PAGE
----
You’re it: The world of biketag comes to Calgary

An example of what a biketag "mystery location" and photo might look like. ETHAN WARD / FOR LIVEWIRE CALGARY

It may be a bit of a puzzle at first, but a new way to get active outside has arrived in Calgary.

It’s Biketag: a combination of scavenger hunt, bike ride, urban exploration, and game of tag.

Originating in Minneapolis in 2007, the game gained more of a mainstream foothold in 2018 when a dedicated website for the game was built by web developer Ken Eucker.

This was made for use in Portland, Oregon originally, but the open-source nature of the website has allowed it to spread to other cities.

As of May 2021, 33 locations around the world host a recognized biketag game.

Far-flung places like Islamabad and Vienna have adopted Biketag. Calgary is the latest addition to the Biketag family.

Calgary launch

The city saw the launch of its biketag community on May 25. Seulkiro Park, the Calgary biketag ambassador, who brought the game to Calgary, said that despite the challenges of starting this in a new city, he’s pleased with the interest so far.

“It has been less than a week since launch. I’ve only put a couple of posts on Twitter and Instagram. I haven’t even done all the work I wanted to do, like putting up posters to get the word out. Still, people noticed. The second mystery location is up already. This weekend will hopefully bring even more people since it’ll be nice outside,” Park said.

Park recently moved to Calgary from Vancouver, which already has a decent biketag community. While looking for the game in Calgary, Park came up disappointed when he realized there wasn’t one established yet. He decided to change that.

“I was living in Vancouver, and I came across biketag. I thought this was so cool. It allowed me to explore all over the city while playing the game, and I found so many cool places, sometimes never finding the places people were posting about,” Park said.

“So, I looked for something similar to what I found in Vancouver and was disappointed to learn there wasn’t anything. I reached out to Ken Eucker about starting something in Calgary.”

The inaugural image that kicked off the biketag game in Calgary. CONTRIBUTED: SEULKIRO PARK

What is biketag

But what is biketag? Descriptions of the mashup conjure wild ideas of what Biketag entails. In short, it all starts with one online post which reveals a “mystery” location with a bike pictured there. The goal is for participants to find the location where the bike was placed. When someone eventually finds it, they are essentially “it.” After they post their success and it’s verified, they are clear to find their own mystery location for people to hunt down.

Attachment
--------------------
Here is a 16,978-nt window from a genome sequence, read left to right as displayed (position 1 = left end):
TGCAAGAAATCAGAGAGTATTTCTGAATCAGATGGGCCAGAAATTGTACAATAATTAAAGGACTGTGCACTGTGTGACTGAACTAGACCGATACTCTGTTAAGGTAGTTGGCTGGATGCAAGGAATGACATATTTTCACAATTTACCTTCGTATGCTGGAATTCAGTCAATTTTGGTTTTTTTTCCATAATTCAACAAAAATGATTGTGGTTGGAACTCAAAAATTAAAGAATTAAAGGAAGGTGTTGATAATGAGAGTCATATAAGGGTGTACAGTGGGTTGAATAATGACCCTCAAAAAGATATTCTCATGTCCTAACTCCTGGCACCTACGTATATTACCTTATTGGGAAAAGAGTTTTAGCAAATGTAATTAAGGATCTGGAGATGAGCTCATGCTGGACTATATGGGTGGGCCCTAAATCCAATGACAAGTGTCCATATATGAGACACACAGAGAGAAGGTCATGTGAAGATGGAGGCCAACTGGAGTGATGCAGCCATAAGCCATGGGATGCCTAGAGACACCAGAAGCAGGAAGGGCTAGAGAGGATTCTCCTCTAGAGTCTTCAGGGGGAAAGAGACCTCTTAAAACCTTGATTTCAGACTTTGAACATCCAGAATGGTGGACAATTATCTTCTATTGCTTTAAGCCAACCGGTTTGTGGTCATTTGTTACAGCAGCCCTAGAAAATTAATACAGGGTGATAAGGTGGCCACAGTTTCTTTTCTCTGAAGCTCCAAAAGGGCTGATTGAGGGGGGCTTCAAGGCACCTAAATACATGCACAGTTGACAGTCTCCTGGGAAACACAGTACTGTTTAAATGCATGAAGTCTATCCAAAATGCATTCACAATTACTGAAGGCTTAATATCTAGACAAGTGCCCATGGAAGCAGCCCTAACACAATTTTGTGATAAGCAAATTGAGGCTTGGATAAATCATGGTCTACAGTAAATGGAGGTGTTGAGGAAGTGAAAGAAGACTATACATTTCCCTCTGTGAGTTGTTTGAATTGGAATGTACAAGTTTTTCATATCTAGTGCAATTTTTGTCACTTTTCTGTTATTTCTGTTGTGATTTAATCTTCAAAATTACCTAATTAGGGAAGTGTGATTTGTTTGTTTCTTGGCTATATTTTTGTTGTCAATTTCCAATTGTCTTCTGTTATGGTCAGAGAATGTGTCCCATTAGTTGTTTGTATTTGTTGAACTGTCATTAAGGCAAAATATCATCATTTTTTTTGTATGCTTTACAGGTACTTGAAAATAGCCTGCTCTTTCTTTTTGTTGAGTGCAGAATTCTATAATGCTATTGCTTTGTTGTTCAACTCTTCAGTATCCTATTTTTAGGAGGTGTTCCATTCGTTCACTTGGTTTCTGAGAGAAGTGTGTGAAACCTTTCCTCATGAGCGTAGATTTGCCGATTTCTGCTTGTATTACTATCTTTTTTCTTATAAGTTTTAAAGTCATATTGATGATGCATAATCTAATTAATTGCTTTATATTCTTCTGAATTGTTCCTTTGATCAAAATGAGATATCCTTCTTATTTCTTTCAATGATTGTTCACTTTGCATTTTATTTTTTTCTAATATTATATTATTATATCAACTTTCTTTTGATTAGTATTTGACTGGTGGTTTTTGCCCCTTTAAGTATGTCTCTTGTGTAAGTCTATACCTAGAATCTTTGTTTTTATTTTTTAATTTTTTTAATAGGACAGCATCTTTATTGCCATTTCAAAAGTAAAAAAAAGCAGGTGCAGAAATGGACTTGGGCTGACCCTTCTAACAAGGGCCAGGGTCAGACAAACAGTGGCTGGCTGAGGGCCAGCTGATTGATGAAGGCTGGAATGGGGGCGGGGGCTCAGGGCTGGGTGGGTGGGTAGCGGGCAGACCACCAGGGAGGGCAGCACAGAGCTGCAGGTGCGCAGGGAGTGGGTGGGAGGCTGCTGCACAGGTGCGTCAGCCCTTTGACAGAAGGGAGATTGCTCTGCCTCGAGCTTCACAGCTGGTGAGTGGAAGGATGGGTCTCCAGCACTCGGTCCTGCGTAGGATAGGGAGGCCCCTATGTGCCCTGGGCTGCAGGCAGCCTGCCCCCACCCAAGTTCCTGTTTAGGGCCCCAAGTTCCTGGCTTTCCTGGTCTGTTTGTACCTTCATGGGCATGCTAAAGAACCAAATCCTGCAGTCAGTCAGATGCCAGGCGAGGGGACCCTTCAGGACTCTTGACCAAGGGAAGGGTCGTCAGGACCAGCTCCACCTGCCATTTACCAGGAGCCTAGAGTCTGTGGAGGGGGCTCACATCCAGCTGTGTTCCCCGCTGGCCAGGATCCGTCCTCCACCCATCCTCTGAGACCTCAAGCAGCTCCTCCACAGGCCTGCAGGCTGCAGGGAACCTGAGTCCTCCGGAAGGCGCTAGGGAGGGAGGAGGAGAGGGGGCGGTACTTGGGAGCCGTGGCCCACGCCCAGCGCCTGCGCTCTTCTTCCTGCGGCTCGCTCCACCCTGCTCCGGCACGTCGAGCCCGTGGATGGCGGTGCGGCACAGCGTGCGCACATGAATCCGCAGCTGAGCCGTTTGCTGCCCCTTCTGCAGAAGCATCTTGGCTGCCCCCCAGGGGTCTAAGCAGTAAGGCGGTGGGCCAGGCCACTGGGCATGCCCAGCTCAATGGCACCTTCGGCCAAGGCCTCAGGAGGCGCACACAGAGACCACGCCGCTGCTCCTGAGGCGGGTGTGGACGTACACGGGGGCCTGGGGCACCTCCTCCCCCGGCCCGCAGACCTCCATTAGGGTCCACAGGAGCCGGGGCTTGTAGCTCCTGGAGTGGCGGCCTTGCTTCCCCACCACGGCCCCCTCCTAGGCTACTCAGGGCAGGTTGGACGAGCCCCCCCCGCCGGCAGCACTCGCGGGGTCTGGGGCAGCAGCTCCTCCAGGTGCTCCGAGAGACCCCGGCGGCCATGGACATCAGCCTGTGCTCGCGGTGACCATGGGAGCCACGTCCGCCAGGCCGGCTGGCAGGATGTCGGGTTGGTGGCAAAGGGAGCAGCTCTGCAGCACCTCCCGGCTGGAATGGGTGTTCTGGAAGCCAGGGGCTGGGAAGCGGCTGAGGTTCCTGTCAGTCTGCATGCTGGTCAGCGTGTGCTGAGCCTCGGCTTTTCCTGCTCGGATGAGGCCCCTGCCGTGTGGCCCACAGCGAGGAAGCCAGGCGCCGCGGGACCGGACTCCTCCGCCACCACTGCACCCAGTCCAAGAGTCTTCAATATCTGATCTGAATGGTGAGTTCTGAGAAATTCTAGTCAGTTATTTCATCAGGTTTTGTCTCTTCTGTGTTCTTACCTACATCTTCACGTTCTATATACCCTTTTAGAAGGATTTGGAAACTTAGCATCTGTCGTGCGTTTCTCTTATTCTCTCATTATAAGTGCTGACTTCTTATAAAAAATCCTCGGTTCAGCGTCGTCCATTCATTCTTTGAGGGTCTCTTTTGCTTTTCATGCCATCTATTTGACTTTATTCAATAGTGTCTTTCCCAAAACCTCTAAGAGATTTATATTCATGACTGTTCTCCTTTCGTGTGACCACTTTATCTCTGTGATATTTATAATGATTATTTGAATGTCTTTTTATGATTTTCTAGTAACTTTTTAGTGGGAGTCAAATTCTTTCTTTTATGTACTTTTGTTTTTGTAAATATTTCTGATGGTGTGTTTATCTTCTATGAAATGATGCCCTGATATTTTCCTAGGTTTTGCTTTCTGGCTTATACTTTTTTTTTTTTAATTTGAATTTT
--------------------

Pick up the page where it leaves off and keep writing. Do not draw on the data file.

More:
Ideally, this is a never-ending process. People will continue the cycle leading the way for more people to join in the hunt.

This can be seen in American cities like Portland. The game was first introduced in 2013, eventually taking off with a bang in 2016.

Biketag in other cities

Ken Eucker, the web developer for the biketag website, heard about the game from his friend in 2018 and was instantly hooked.

“My friend approached me in 2018 and said, ‘hey I’ve been playing this game called biketag. It’s a little cumbersome to play online with Reddit forums. What do you think about making it easier?’ I was into the idea in the first five seconds of the conversation,” Eucker said.

“Now it’s a big part of my life, and I play the game a lot. Since I’m on the admin side, I see it all day from across the world, getting all the notifications from all the new tags. I’ve put 5000 hours of work into this project. It is something I’ll keep playing this for the rest of my life.”

While interest fluctuates year to year, Eucker and a few other enthusiasts keep the game alive. Biketag is something that lives and dies by its community.

“It was a slow burn over the first few years with around 30 tags. Then we introduced the app, which immediately jumped the number of tags from 30 to 100 in the first few months,” Eucker said.

Interest in the game waxes and wanes based on a variety of factors, he said. If there’s good weather, tags go up. Poor weather, they go down.

“They’ll be eight tags in a single day in Seattle and then a week without a tag. Portland has gone for months without a tag sometimes. Every once in a while, people will discover it, and the game will have the newfound energy,” he said.

Biketag does have a few rules. Locations have to be easily accessible with a bicycle.

The location also has to be something recognizable. Not something entirely obvious, but the photo can’t contain features that are easily applicable anywhere. Bland office buildings, chain businesses, or residential neighbourhood houses aren’t acceptable as they can be anywhere.

The future of biketag in Calgary  

Calgary has now moved onto its second round with a new location posted. Eager adopters of biketag in the city can look to cities like Portland and Seattle for a glimpse at a possible future. Respectively they’ve had 425 and 403 rounds of biketag since the main website was created.

Early Calgary bike tagger Matthew Hicks hopes they’ll achieve this sort of success in a few years.

“It’s not going to be as much fun if it’s just me and two other people. This is definitely a word-of-mouth thing. I can see this being a way for friends to compete with each other, and you just have to find the right people who want to form that community,” Hicks said.

For those who wish to get involved, look to biketag Calgary on Twitter. More information on how the game works can be found on the biketag Calgary website provides explanations and info on the current round.

There is also an app to download.

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